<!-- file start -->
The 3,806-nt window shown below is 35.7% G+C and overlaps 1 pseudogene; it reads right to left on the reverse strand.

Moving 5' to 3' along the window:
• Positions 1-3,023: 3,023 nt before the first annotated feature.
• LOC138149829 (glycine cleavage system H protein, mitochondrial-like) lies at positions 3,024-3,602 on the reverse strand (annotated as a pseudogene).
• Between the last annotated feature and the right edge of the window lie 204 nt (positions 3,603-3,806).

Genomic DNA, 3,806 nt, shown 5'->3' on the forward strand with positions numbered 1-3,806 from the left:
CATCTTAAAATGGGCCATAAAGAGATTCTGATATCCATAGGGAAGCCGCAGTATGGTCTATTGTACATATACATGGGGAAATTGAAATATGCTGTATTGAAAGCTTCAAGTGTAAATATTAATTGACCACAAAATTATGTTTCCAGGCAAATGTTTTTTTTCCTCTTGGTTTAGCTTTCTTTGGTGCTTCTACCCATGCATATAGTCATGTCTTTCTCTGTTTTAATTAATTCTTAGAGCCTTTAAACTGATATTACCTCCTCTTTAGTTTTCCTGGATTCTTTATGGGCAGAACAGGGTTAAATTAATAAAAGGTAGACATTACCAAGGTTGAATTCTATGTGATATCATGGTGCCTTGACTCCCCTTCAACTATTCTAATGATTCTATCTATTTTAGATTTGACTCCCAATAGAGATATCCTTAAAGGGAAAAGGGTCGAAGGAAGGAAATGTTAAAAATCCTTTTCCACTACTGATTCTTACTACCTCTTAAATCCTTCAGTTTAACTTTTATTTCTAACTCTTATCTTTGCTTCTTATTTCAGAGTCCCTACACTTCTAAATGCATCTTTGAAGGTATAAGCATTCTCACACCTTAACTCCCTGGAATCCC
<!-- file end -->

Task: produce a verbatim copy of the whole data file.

The 3,806-nt window shown below is 35.7% G+C and overlaps 1 pseudogene; it reads right to left on the reverse strand.

Moving 5' to 3' along the window:
• Positions 1-3,023: 3,023 nt before the first annotated feature.
• LOC138149829 (glycine cleavage system H protein, mitochondrial-like) lies at positions 3,024-3,602 on the reverse strand (annotated as a pseudogene).
• Between the last annotated feature and the right edge of the window lie 204 nt (positions 3,603-3,806).

Genomic DNA, 3,806 nt, shown 5'->3' on the forward strand with positions numbered 1-3,806 from the left:
CATCTTAAAATGGGCCATAAAGAGATTCTGATATCCATAGGGAAGCCGCAGTATGGTCTATTGTACATATACATGGGGAAATTGAAATATGCTGTATTGAAAGCTTCAAGTGTAAATATTAATTGACCACAAAATTATGTTTCCAGGCAAATGTTTTTTTTCCTCTTGGTTTAGCTTTCTTTGGTGCTTCTACCCATGCATATAGTCATGTCTTTCTCTGTTTTAATTAATTCTTAGAGCCTTTAAACTGATATTACCTCCTCTTTAGTTTTCCTGGATTCTTTATGGGCAGAACAGGGTTAAATTAATAAAAGGTAGACATTACCAAGGTTGAATTCTATGTGATATCATGGTGCCTTGACTCCCCTTCAACTATTCTAATGATTCTATCTATTTTAGATTTGACTCCCAATAGAGATATCCTTAAAGGGAAAAGGGTCGAAGGAAGGAAATGTTAAAAATCCTTTTCCACTACTGATTCTTACTACCTCTTAAATCCTTCAGTTTAACTTTTATTTCTAACTCTTATCTTTGCTTCTTATTTCAGAGTCCCTACACTTCTAAATGCATCTTTGAAGGTATAAGCATTCTCACACCTTAACTCCCTGGAATCCC